The Bahamas, where unspoiled beauty soon will be spoiled
Shutterstock
The Bahamas, where unspoiled beauty soon will be spoiled.

Catch ya later, unspoiled beaches of Bahamian paradise. It’s been real.

Offshore oil drilling will soon be allowed in the heavenly West Indies archipelago of the Bahamas, which is made up of thousands of islands and cays off the Floridian coast. Initially, the drilling will be exploratory only — an experiment that will punch a bunch of holes in the ocean floor to see what goop lies beneath.

The Bahamas environment minister said the option of allowing large-scale commercial oil drilling would be put to the nation’s voters after results of the exploratory drills are known, perhaps in 2015.

The government had previously said that even exploratory drilling would require the support of the voters before it could begin. With this move to allow exploratory drills, the government is being accused by The Tribune, a Bahamian newspaper, of breaking promises:

According to a statement released by Environment Minister Kenred Dorsett, the government has determined that “we need to find out first, through exploration drilling, whether we do indeed have oil in commercially viable quantities.”

This is in direct contrast to his position less than four months ago, when Mr Dorsett assured this newspaper that no form of drilling would take place ahead of the referendum, planned for sometime before July this year.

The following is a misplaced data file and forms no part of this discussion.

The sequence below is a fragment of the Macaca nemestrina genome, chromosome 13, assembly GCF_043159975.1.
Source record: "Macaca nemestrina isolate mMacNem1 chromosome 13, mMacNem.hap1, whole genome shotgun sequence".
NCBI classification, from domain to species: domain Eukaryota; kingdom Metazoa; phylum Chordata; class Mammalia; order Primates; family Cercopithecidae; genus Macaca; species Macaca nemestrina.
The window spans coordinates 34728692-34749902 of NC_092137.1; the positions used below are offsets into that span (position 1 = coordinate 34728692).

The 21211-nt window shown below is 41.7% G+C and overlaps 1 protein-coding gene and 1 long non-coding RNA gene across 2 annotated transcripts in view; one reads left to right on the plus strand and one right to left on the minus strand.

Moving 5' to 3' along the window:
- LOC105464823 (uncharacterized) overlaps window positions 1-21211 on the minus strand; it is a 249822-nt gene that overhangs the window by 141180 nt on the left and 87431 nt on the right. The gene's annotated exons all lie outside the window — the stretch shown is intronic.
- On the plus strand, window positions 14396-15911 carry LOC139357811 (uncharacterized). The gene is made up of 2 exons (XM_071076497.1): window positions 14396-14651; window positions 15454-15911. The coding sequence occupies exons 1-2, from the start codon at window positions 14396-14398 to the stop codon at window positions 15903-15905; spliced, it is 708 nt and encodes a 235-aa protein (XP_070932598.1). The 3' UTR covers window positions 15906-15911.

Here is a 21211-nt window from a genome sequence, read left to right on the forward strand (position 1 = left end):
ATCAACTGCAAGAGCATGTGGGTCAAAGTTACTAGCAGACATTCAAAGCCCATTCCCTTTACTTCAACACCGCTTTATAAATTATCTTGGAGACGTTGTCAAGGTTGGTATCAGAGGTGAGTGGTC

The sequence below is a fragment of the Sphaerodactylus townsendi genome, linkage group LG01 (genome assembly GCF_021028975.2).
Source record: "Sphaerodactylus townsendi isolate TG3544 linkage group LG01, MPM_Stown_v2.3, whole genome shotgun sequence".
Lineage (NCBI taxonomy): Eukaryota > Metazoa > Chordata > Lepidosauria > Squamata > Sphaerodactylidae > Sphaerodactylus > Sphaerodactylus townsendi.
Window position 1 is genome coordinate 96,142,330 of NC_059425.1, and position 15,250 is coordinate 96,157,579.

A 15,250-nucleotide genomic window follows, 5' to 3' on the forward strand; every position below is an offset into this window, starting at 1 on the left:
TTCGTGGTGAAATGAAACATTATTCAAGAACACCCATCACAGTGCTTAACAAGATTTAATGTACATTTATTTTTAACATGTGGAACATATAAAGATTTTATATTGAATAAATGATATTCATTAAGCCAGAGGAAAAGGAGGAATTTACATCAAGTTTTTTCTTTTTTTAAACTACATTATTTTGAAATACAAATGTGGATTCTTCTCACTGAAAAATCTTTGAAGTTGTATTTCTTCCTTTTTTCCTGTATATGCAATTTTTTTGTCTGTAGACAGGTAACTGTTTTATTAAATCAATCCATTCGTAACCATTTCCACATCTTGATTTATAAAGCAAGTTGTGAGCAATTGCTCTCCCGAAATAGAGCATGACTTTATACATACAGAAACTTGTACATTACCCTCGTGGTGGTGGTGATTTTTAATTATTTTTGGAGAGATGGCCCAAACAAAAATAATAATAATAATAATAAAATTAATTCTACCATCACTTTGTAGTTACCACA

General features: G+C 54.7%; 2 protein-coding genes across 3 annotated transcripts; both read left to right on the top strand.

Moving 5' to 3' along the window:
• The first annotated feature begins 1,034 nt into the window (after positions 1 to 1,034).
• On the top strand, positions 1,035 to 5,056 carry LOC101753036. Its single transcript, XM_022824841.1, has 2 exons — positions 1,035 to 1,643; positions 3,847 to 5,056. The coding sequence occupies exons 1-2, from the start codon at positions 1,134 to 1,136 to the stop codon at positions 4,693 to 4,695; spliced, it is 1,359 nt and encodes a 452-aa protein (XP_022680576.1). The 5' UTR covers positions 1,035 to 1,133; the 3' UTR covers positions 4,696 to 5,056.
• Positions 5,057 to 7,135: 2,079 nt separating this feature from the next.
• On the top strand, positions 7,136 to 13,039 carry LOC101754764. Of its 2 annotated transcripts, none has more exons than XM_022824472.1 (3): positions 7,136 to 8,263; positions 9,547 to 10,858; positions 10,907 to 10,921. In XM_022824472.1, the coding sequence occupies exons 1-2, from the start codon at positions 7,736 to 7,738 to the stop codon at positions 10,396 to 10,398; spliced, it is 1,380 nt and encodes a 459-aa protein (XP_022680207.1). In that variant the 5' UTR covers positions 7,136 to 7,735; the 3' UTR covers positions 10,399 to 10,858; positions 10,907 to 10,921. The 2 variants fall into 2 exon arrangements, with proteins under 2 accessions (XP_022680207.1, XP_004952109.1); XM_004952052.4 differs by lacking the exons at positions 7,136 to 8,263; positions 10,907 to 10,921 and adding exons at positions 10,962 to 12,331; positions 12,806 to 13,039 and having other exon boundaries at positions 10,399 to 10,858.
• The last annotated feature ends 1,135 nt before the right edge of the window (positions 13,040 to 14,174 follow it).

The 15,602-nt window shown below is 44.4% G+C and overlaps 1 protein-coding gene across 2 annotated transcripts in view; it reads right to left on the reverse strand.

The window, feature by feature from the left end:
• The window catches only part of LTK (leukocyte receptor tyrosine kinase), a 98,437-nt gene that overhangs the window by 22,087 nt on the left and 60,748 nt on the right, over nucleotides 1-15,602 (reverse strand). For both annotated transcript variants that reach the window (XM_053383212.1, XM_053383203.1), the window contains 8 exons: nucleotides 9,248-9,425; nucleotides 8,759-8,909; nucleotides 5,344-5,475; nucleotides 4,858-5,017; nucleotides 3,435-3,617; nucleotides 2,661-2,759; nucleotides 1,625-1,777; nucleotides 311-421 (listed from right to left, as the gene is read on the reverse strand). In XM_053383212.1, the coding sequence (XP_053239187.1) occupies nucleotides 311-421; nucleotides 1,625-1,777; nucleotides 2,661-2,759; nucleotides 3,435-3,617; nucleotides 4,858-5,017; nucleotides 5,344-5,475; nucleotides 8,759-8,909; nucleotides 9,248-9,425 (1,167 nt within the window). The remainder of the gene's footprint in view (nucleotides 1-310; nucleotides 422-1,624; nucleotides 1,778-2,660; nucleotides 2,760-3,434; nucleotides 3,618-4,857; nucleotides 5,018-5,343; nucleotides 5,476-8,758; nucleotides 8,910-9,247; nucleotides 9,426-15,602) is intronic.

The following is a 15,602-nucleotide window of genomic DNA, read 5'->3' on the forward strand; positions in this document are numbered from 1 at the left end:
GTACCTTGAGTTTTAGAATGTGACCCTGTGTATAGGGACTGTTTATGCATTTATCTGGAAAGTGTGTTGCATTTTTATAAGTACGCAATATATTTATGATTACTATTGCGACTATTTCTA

The drilling plan is controversial, for obvious reasons. From the Associated Press:

Offshore drilling is sensitive in the Bahamas, where many fear a spill could devastate the fishing and tourism industries. The previous Bahamian government had delayed issuing exploration permits. Prime Minister Perry Christie, who was voted back into office in May, has said he supported exploration.

Dorsett said the government would seek new regulations to protect the environment and cannot ignore the potential economic benefits of oil for a country that now imports fuel. “The discovery of oil in the Bahamas would almost certainly prove to be economically transformative for our nation for many generations to come,” he said in a statement.

Transformative, you say?